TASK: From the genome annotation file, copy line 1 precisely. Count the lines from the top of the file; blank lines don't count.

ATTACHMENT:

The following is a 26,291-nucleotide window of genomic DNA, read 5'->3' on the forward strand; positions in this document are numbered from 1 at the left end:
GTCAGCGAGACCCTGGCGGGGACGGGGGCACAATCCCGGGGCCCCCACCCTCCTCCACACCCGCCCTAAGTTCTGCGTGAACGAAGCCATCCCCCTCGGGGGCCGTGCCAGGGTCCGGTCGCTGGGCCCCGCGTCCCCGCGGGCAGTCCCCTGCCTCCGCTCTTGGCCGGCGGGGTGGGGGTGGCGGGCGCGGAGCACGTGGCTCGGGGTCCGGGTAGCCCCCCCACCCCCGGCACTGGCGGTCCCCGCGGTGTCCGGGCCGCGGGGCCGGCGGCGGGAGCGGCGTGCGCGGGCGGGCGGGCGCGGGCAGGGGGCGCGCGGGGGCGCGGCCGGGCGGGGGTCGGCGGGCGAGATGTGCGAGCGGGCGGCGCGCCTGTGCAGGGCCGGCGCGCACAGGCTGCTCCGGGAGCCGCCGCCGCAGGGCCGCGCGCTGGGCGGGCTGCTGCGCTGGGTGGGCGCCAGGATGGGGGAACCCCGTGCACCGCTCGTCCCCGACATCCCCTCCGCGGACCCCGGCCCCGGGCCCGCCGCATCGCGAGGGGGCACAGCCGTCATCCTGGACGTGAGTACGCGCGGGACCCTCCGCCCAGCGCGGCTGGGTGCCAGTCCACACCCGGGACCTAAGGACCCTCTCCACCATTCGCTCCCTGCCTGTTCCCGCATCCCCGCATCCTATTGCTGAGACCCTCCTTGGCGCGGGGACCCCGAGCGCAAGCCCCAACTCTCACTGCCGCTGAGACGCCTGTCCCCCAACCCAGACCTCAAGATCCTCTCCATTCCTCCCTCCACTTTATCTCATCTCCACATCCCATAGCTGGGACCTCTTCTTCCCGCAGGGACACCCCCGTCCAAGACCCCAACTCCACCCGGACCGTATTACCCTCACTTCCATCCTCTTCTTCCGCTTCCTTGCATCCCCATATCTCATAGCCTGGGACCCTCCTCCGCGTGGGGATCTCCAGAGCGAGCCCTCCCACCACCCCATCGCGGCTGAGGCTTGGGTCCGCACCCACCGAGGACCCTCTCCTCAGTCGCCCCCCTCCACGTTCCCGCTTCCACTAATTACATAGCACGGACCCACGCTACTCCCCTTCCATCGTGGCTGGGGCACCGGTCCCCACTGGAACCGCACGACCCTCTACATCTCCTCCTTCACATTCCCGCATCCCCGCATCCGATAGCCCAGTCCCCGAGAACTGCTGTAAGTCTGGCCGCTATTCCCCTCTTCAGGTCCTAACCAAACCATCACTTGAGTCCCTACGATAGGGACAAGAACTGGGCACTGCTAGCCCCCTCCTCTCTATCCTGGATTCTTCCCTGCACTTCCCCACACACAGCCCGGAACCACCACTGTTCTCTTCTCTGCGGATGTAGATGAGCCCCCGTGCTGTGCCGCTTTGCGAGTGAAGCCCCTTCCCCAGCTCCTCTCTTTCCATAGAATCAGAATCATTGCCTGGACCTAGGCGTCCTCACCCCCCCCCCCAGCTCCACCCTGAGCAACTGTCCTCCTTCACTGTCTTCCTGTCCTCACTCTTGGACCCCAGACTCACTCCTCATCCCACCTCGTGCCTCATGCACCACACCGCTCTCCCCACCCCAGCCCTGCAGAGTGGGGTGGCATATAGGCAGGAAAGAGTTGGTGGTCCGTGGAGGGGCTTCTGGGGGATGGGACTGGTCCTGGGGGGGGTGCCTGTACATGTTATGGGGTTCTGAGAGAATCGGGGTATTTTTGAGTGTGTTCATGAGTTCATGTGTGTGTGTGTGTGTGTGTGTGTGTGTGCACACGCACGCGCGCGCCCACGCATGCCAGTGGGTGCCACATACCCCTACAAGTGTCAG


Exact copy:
The following is a 26,291-nucleotide window of genomic DNA, read 5'->3' on the forward strand; positions in this document are numbered from 1 at the left end: